We note on our estate planning website at The Law Offices of Kimberly Butler Rainen in Andover that the realm of estate administration is wide and diverse, indeed.
That is, it broadly encompasses asset preservation, lawful tax avoidance and heir designations and distributions. It also addresses charitable giving, guardian and conservatorship appointments, will/trust execution and many additional matters of key importance.
We directly pose this question on an introductory page of our site: “Who would you trust to make health care decisions for you if you become incapacitated?
That query spotlights yet another component in many estate plans, namely, end-of-life considerations and attendant concerns relevant to major health matters.
We stress for our readers that planners in Massachusetts can take timely action regarding this often important piece of planning that will greatly promote confidence and peace of mind for both planners and their loved ones.
The Massachusetts Medical Society (MMS) makes an important point concerning the creation of so-called health care directives (also commonly termed living wills) in Massachusetts.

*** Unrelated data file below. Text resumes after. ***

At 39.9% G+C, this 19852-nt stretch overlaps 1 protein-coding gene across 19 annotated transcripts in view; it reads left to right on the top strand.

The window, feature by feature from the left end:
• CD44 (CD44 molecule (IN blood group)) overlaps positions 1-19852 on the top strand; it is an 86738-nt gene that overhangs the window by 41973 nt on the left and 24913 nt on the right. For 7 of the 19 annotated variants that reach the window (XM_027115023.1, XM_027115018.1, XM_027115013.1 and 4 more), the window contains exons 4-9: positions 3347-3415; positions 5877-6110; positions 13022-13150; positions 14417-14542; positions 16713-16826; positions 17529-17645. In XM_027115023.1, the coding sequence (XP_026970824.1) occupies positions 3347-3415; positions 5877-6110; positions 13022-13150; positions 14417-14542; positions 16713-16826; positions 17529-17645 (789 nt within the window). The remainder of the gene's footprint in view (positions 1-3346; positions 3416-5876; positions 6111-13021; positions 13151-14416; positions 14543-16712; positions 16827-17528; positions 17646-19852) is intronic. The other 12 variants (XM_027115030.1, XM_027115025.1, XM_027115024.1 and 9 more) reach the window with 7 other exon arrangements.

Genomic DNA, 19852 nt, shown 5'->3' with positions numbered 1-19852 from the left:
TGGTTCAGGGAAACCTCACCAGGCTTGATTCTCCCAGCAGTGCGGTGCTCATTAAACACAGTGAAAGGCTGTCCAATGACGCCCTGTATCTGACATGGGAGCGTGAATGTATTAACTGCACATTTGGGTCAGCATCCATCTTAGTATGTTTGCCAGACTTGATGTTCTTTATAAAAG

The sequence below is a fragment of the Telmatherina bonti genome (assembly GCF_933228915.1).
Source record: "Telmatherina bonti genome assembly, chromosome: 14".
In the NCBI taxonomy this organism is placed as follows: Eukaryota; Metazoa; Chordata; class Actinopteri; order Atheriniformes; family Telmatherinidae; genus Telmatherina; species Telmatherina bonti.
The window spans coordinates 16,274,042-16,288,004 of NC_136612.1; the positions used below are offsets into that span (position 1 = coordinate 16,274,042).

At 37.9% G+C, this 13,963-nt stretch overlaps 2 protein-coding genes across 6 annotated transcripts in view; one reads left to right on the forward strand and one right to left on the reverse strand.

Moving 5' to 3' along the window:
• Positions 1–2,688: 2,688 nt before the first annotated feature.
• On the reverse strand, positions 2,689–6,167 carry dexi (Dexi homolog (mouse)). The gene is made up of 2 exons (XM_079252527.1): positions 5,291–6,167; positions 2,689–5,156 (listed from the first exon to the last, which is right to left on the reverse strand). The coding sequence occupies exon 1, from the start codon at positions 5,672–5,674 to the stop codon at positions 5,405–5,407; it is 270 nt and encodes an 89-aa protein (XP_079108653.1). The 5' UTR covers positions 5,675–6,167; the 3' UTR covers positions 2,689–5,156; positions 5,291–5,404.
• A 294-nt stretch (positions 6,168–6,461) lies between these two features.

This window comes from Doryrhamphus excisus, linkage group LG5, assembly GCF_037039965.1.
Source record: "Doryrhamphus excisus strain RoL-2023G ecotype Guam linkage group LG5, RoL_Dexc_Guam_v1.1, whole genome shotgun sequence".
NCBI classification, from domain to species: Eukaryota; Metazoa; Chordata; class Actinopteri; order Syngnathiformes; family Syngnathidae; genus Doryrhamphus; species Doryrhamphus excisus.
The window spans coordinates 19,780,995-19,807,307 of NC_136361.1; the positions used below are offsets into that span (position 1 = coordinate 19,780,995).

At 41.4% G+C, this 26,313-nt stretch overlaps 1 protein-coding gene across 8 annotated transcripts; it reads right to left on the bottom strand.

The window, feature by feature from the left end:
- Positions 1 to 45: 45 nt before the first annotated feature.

And that is this: State officials do not formally recognize them. That means that their instructions might not be followed in an end-of-life scenario or when an individual is otherwise incapacitated and cannot let his or her wishes be known to medical personnel.
What Massachusetts does recognize is a health care proxy, which we reference on the linked page to our website above. The MMS states that a proxy “designates another person to make medical decisions should [a planner] be unable to do so.”
A health care proxy can be a vitally important document. An experienced estate administration attorney can provide further information on the role — that is, the duties and prerogatives — played by a proxy (agent) and the requirements applicable to creating a legally enforceable proxy form.